Of course, the SNP's manifesto hasn't been published. It may not even have been written yet. But there are abundant clues as to its probable content in various statements from Nicola Sturgeon, Mike Russell and others. We also now have the draft Referendum Bill, which provides conclusive evidence of the SNP leadership's thinking on the constitutional issue.
It is critical that the outcome of the election should be a Scottish Government elected on a manifesto which includes commitment to these actions.
It is absolutely impossible for a movement as massive and diverse and unstructured as the Yes movement to make common cause on matters of policy. Such common cause cannot be achieved even within political parties. How could there be any hope of unifying a movement entirely without internal cohesion or a common ideology or discipline of hierarchy?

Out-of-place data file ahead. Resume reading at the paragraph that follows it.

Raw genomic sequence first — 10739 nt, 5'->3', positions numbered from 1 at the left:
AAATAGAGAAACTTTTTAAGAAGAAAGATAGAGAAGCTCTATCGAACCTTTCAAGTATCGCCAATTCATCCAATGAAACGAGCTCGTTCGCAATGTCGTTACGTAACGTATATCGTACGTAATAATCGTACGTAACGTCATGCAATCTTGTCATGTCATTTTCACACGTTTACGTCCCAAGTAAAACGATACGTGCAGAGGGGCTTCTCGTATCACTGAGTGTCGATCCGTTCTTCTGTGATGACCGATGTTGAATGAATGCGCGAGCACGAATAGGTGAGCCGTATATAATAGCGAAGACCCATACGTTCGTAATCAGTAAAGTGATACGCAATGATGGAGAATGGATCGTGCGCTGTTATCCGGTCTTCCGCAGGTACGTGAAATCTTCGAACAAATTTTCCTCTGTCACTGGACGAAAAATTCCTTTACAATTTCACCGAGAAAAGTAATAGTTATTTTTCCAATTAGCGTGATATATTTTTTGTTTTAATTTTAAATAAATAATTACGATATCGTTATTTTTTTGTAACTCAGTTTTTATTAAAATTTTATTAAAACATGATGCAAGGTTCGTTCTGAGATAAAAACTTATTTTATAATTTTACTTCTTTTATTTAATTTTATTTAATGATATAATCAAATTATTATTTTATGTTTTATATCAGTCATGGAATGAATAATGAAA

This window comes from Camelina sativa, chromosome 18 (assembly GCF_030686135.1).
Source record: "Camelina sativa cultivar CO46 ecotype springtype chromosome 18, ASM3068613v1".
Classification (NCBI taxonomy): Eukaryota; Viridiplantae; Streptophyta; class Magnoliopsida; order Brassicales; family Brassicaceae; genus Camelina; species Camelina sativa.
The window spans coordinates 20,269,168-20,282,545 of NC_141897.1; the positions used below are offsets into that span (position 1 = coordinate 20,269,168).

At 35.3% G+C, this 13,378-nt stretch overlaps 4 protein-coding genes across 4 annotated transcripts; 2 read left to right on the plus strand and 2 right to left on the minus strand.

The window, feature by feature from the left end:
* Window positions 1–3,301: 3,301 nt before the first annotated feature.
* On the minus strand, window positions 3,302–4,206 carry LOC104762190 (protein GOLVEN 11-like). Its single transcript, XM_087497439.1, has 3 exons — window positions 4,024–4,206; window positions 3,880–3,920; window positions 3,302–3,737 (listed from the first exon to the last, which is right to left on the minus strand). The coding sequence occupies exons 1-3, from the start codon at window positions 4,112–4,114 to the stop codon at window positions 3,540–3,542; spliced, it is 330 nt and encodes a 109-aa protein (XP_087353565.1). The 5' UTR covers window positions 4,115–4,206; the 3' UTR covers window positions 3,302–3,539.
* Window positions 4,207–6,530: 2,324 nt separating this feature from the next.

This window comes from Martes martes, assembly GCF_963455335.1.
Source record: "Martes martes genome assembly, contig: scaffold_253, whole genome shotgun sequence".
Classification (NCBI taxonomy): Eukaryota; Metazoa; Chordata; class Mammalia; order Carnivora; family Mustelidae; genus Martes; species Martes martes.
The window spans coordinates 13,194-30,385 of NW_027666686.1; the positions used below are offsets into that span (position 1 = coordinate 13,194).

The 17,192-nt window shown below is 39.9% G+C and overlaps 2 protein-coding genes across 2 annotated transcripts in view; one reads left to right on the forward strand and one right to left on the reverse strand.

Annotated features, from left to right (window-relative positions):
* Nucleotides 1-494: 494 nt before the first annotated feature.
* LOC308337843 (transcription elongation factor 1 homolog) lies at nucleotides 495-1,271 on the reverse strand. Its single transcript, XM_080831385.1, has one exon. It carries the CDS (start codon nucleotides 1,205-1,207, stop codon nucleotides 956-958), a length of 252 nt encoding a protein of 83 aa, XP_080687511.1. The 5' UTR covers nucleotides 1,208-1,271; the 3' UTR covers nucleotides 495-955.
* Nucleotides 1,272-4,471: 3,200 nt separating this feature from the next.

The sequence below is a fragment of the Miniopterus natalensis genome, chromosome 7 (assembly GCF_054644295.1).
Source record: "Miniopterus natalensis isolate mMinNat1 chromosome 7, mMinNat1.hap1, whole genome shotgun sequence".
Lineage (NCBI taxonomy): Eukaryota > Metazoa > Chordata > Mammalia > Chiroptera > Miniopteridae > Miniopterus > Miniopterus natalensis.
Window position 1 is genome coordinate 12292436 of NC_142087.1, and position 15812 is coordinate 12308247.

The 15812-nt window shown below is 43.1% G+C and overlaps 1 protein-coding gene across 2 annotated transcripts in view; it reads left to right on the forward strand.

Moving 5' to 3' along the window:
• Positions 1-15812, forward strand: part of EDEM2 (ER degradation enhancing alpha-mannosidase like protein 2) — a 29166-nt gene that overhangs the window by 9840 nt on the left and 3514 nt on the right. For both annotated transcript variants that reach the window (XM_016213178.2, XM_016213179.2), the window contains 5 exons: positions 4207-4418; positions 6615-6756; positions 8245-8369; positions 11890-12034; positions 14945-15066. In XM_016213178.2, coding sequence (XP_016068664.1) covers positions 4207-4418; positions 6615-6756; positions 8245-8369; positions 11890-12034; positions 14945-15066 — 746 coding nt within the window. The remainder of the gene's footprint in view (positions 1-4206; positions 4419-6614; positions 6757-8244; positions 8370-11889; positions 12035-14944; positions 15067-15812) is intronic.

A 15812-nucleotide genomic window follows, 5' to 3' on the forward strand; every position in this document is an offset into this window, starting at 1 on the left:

"Onward and onward! Then onward some more!"
Why would we, in one breath assert the sovereignty of the people of Scotland and in the next allow that the British state has the rightful authority to question the choices made by the sovereign people of Scotland? What kind of 'sovereignty-lite' does the Reverend Campbell envisage? Is this conditional sovereignty conceptually similar to the idea of 'managed democracy'? I think we should be told before we commit to anything.